|The rotating black hole where a lot of the action|
in Interstellar takes place. In the film several habitable worlds
orbit the thing: In reality this thing would have
an accretion disc scintillating with gamma radiation.
Not the most comfy neighbor.
Alright, I FINALLY got out and saw Christopher Nolan's latest epic. Went out and caught an 11:30 p.m. Screening in 70mm IMAX, in fact. I admit I am reacting the way several of my friends did to it: I'm very impressed by the spectacle, the visuals, and the ideas behind it, but at the same time I'm sawing back and forth between thinking it is a brilliant film and it's nonsensical hooey.
Set in a near future where a blight is destroying food crops, Matthew McConaughey is a farmer/retired astronaut who is brought (by some mysterious processes) into piloting a mission to find a new world for humanity's survival. There is wonderful stuff to be seen, beautiful stark alien worlds, impressive sets and fine acting all around.
I'm going to points early with this one:
• Interstellar versus 2001: A Space Odyssey. 2001 is a film about cold, rational protagonists, a crazy computer and distant, mysterious aliens. Interstellar is a film about warm, emotionally driven protagonists, warm, friendly computers, a crazy human villain, and distant but very helpful aliens. In this way it hews nothing like 2001 and a bit too closely to Contact, complete with Matthew McConaughey.
• One of the intrepid astronauts is Anne Hathaway as Brand, dark eyes and short hair and not a lot of smiling. She does a great job in this film, but If I were to condense the second act of Interstellar I'd say it is driven by two HUGE mistakes-- both based on some poor decision-making by Brand.
|Poster For NEW, John Harden's short film.|
That's me in the credits!
• I just finished supervising the visual effects for a short film called NEW directed by John Harden. Had it's premiere in Healdsburg last week, in fact, quite the wonderful occasion. (Thanks, everyone.) I think anyone who has ever made an indie film or short has to deal with the zeitgeist effect: the way near-identical themes can pop up in movies or other works that are otherwise completely disconnected. There is a whole segment near the end of Interstellar that is nearly note-for-note the same as one in NEW-- so much so I found myself saying “what the hell?” out loud. Strange-- but it may bolster some of the theories this film expounds on extra-dimensional connectedness.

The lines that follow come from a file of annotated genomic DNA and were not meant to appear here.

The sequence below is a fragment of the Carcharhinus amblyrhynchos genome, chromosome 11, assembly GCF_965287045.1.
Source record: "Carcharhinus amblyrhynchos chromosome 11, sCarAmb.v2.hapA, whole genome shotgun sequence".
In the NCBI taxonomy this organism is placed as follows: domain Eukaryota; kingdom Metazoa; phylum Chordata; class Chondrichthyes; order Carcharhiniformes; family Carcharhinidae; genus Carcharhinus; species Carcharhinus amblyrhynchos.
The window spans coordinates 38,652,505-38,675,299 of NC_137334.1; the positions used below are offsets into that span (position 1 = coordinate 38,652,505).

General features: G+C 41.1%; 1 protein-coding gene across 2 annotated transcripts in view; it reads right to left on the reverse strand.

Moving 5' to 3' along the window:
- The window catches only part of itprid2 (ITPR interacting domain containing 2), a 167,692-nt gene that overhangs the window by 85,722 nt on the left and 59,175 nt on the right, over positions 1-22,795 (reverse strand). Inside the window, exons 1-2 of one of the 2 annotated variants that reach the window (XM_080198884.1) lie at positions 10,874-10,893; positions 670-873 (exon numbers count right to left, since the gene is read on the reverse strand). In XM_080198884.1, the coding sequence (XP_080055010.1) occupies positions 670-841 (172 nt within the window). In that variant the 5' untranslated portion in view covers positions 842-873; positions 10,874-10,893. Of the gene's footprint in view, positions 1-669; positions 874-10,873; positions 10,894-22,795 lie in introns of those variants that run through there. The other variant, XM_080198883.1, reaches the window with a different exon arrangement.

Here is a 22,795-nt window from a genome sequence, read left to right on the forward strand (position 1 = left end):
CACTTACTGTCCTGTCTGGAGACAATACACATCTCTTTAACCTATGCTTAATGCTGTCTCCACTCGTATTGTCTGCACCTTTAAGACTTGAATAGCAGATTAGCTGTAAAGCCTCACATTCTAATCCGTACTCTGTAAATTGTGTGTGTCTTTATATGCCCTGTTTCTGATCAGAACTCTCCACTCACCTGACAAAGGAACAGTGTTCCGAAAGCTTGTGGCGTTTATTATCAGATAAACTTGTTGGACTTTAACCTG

• This is one of the few times where the musical score (by Hans Zimmer) drowned out the dialog. It happened quite a few times. There was enough score for several Christopher Nolan films, IMO.
• One of the central themes of Interstellar is the redeeming and mysterious aspects of love. Love, apparently, is an emotion which exists, and can travel at, a higher dimension, like gravity. The theory that there are forms of matter that interact with our three-dimensional universe only through gravity, like dark matter, is prominent. The love thing is as yet unproven-- though I HOPE it can.
David Brooks of the New York Times said a frisson of fundamentally opposed ideas-- love and science-- is what imparts a strong mystical feeling to Interstellar. I have to agree. It's a film that derives it's inventive energy from meditations on matter, space, time, life, death and love. All profound stuff. But when read against the grain, Interstellar is also about the struggle of two worldviews: Science and Storytelling. Kip Thorne (the physicist who is also executive producer) is pushing hard science: singularities and the arrow of time and gravity are major players in the film. On the the hand is Christopher Nolan and the forces of Hollywood narrative film, which demands a story based on the human condition. We see it all: Love in all it's forms (family, romantic, even love of humanity), big hugs, Jessica Chastain crying a lot, heroes and villains, madness and selfless sacrifice. Hollywood needs the science to open up the story into the existential realms of theoretical physics and give it a unique feel. Science needs Hollywood to communicate abstract cosmological theories, as mind-blowing as they are, in a way that won't turn it into a dry lecture.
|Brand (Anne Hathaway), about to make one of her several very|
unfortunate bad calls. This is a nice look at a non-IMAX
scene in the film: scope bokeh, shallow focus.
• Seen in IMAX at the Metreon in San Francisco. The 70mm IMAX process was as good a way to see this film as possible. Nonetheless, it was not as good as it could have been: the image was dark, the colors were muted. I don't know if this was the result of a worn-out 14-Kilowatt IMAX projector bulb or if the film was post-corrected for a dark, monochromatic look. There was goddamn green horizontal emulsion scratch running along the bottom fifth of the screen: it reminds me that any attachment I may have to real film projection is sentimental, not practical. Christopher Nolan films in IMAX can be a little abrupt to watch: It switches from an anamorphic shallow-focus 2.35:1 wide scope frame to a super-tall, crystal-sharp 1.4:1 IMAX frame at unpredictable times. When the picture got big I found myself peering down towards the bottom of the immense screen: “Wow, lookit all that extra picture down there...”
••• SPOILER ••• question (which I'm softening to be as un-spoilerish as possible): like all good films of this genre, there is a frammis, a macguffin in the last half of Interstellar, an oft-stated, near-mystical dingus that is the key to the survival and success of everyone everywhere. We all know what it is-- but at no time do they say how it works. It's effects are so unexplainable it may as well be a big switch that gets flipped from “we're all doomed” to “everything's gonna be fine.” Anyone out there want to take a whack at this?